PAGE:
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OneEye

I still use a voice message on my phone...I never answer it. I'm close enough to it that if anyone I know is calling I can pick up the phone as they're either asking if I'm there...or leaving a message. For now I use the Vtech default message. At one time I left my own message...

 

"If you're calling about money...I could use some. If you're calling to sell me something...I'm broke. If this is one of my children...sad news, you were adopted. If this is Pete...bring my lawn mower back you scumbag!" beep

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adiantum

Deadline extended to 31 May – Victims scammed via Western Union may get refund

 
On 1/23/2018 at 1:49 PM, adiantum said:

From the Au gov scam alert email....

Victims Scammed Via Western Union May Get Refund

Dear Lee,

The ACCC’s Scamwatch is urging all Australians who lost money to a scammer through Western Union from 2004 to 2017 to take action by 12 February to try to get it back.
 
Western Union has agreed to pay a penalty of US$586 million to the United States’ Department of Justice (DOJ) after admitting to aiding and abetting wire fraud. The DOJ is using this penalty to provide refunds to eligible people worldwide who were tricked into paying scammers via Western Union.
 
Australian consumers can use an online form or apply by post to have the money they lost refunded by the DOJ. As this is a US-based action, the ACCC is unable to make claims on a consumer’s behalf or assist consumers with their claims
 
“Scamwatch hears heartbreaking stories on a daily basis from Australians who have lost money to scammers by wiring funds through Western Union. Over $5 million is reported lost each year to these scams but this is just the tip of the iceberg as many victims don’t contact us,” ACCC Acting Chair Michael Schaper said.
 
“The sad reality is that in most cases, once you have fallen victim to a scammer, the money is gone – and there’s nothing you can do to get it back. For people who have wired money via Western Union from 2004 until 2017, this may be your chance to recover some of it. There are no guarantees but we strongly encourage you to try by 12 February.”
 
Scamwatch says scammers often promise prizes, loans, jobs, discounted products and other financial rewards in exchange for sending money upfront through untraceable wire transfers. They also pretend to be family members in urgent need of cash, or law enforcement officers demanding payment for fines, or countless other excuses, but no one ever receives the cash, prizes or services they were promised by scammers.
 
For further information, visit the US Department of Justice website www.WesternUnionRemission.com for updates and a detailed list of frequently asked questions.
 

 

 

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janice21475
11 hours ago, meyery2k said:

I sadly pressed the "reset" button on Fiare's odometer.  Back to 0 for this month.  

Poor Mike, I can tell this was disturbing as it is the 2nd post I have seen. (((Hugs))) Hope that makes it some better.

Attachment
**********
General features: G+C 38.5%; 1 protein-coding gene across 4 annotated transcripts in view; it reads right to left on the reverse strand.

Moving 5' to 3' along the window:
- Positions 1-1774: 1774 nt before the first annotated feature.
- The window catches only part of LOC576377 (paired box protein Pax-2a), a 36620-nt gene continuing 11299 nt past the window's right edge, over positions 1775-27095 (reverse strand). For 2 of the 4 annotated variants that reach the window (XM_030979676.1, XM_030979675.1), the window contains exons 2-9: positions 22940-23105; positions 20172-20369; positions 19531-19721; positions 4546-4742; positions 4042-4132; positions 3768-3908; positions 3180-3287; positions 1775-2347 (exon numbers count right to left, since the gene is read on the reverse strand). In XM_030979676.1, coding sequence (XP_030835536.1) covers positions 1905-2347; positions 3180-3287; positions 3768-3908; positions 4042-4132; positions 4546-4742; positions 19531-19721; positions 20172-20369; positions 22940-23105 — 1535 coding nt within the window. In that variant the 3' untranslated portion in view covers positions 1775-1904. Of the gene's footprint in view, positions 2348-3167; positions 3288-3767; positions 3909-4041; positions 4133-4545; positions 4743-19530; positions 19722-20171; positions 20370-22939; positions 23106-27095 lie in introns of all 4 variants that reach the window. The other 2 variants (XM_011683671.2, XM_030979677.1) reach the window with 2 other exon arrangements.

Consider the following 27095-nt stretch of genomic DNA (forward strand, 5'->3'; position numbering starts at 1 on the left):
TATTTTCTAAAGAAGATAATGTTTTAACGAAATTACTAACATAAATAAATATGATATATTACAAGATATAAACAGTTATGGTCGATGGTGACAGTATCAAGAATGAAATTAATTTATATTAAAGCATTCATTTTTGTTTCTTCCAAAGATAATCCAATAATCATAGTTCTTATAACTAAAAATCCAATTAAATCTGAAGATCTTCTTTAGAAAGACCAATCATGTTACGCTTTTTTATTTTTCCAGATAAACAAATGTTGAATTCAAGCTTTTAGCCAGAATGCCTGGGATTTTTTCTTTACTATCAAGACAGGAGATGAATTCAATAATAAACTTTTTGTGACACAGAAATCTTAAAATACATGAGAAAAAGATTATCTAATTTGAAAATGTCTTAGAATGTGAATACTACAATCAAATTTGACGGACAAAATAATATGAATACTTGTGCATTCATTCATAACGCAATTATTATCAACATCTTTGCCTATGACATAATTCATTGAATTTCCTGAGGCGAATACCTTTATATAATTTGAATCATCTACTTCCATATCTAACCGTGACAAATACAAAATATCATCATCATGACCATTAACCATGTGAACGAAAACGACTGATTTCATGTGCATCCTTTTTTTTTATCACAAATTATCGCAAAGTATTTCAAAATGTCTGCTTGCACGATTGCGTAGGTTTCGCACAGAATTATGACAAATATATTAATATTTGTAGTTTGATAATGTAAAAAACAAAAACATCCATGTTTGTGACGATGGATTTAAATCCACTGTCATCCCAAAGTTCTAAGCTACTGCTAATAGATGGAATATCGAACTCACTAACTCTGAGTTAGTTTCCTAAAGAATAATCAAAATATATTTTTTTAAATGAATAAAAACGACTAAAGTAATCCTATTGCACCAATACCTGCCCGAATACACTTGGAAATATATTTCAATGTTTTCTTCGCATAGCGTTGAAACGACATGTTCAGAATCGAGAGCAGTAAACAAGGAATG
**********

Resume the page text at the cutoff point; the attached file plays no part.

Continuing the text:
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adiantum

Yesterdays Scam on my cell phone.

 

Sender : Accounts

MSG : Dear Lee, Your new account has been activated . 

Your current balance: $13,948.18 AUD

Access your account here : www blah blah blah blah.

 

 

It cant be Nigerian as theyre more generous then that.

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meyery2k
5 hours ago, adiantum said:

Yesterdays Scam on my cell phone.

 

Sender : Accounts

MSG : Dear Lee, Your new account has been activated . 

Your current balance: $13,948.18 AUD

Access your account here : www blah blah blah blah.

 

 

It cant be Nigerian as theyre more generous then that.

:rofl:

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adiantum

Don't fall for a scammer's puppy dog eyes

5bfdf9a7-2529-453a-8380-761eb7900647.jpg

Dear Lee,

Scamwatch is warning people to watch out for scammers setting up fake ads pretending to sell adorable puppies, with more than $310,000 lost and 584 reports about this scam in the past 12 months.

“Puppy scammers play on people’s emotions who have their heart set on a particular breed. Once they see that cute puppy picture in an ad, they drop their guard and tend to miss the warning signs they’re dealing with a scammer,” ACCC Deputy Chair Delia Rickard said.

“Scammers will advertise puppies they know are sought after, particularly pedigree breeds. Reports to Scamwatch show the majority of people have been contacted by scammers via email or online through classified sites and even social media.”

People in the 25–34 age group reported losing the most money to this scam and women are three times more likely than men to get caught out by these scams.

A key sign you may be dealing with a puppy scammer is in the stories they spin. For example, scammers will often claim that they have moved interstate or overseas and that you will need to pay for transport or medical costs before the puppy can be delivered.

Another common lie involves the scammer claiming that the puppy is overseas and it can’t be delivered unless a payment is made due to customs or quarantine issues.

“If you hear these tales from a ‘seller’, stop all communication with them. The puppy, sadly, isn’t real and if you make those payments, you’ll lose your money,” Ms Rickard said.

Ms Rickard said there were some important tips people can follow to protect themselves from puppy scammers.

“Most important is that old saying: ‘If it seems too good to be true, it probably is’. Scammers will place ads selling pedigree pups at cheap prices. Don’t fall for it,” Ms Rickard said.

“Don’t believe the ad is legitimate just because you see it on reputable websites, social media or even your favourite newspapers.

“It’s also worth doing an internet search using the exact wording in the ad. Scammers get lazy and use the same wording over and over again. People are good at sharing intel like this online to save others from getting caught,” Ms Rickard said.

“Finally, if you are in doubt, seek advice from someone in the industry such as a reputable breeders association, vet or local pet shop.”

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adiantum

How can you tell if your getting scam phone calls when there in Chinese.

The only words in English are Chinese Embassy in Australia.